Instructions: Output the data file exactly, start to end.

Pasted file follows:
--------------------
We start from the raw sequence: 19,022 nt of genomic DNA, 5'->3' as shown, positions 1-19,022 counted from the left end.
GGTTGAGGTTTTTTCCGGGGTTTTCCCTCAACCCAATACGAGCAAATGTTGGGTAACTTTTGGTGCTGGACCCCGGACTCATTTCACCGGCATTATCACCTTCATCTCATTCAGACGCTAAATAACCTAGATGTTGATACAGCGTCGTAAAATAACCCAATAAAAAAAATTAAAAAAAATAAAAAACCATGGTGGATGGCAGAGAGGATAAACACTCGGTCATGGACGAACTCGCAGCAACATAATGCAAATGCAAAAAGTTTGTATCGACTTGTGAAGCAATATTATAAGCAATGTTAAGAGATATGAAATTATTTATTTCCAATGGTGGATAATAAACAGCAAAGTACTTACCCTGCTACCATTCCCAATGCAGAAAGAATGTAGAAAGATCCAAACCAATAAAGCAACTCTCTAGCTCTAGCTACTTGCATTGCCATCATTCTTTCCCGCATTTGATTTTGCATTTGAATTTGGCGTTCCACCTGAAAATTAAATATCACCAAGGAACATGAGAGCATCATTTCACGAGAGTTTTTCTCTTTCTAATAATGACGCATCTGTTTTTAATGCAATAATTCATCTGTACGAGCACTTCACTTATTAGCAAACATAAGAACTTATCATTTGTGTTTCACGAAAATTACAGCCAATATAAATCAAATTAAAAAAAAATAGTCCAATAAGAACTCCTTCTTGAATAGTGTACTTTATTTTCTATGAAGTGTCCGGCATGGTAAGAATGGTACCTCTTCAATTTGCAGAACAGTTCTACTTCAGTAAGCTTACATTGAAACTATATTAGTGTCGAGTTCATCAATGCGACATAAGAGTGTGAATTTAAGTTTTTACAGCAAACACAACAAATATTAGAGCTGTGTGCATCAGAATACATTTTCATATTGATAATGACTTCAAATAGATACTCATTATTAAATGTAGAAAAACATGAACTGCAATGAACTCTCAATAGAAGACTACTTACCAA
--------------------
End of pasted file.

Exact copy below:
We start from the raw sequence: 19,022 nt of genomic DNA, 5'->3' as shown, positions 1-19,022 counted from the left end.
GGTTGAGGTTTTTTCCGGGGTTTTCCCTCAACCCAATACGAGCAAATGTTGGGTAACTTTTGGTGCTGGACCCCGGACTCATTTCACCGGCATTATCACCTTCATCTCATTCAGACGCTAAATAACCTAGATGTTGATACAGCGTCGTAAAATAACCCAATAAAAAAAATTAAAAAAAATAAAAAACCATGGTGGATGGCAGAGAGGATAAACACTCGGTCATGGACGAACTCGCAGCAACATAATGCAAATGCAAAAAGTTTGTATCGACTTGTGAAGCAATATTATAAGCAATGTTAAGAGATATGAAATTATTTATTTCCAATGGTGGATAATAAACAGCAAAGTACTTACCCTGCTACCATTCCCAATGCAGAAAGAATGTAGAAAGATCCAAACCAATAAAGCAACTCTCTAGCTCTAGCTACTTGCATTGCCATCATTCTTTCCCGCATTTGATTTTGCATTTGAATTTGGCGTTCCACCTGAAAATTAAATATCACCAAGGAACATGAGAGCATCATTTCACGAGAGTTTTTCTCTTTCTAATAATGACGCATCTGTTTTTAATGCAATAATTCATCTGTACGAGCACTTCACTTATTAGCAAACATAAGAACTTATCATTTGTGTTTCACGAAAATTACAGCCAATATAAATCAAATTAAAAAAAAATAGTCCAATAAGAACTCCTTCTTGAATAGTGTACTTTATTTTCTATGAAGTGTCCGGCATGGTAAGAATGGTACCTCTTCAATTTGCAGAACAGTTCTACTTCAGTAAGCTTACATTGAAACTATATTAGTGTCGAGTTCATCAATGCGACATAAGAGTGTGAATTTAAGTTTTTACAGCAAACACAACAAATATTAGAGCTGTGTGCATCAGAATACATTTTCATATTGATAATGACTTCAAATAGATACTCATTATTAAATGTAGAAAAACATGAACTGCAATGAACTCTCAATAGAAGACTACTTACCAA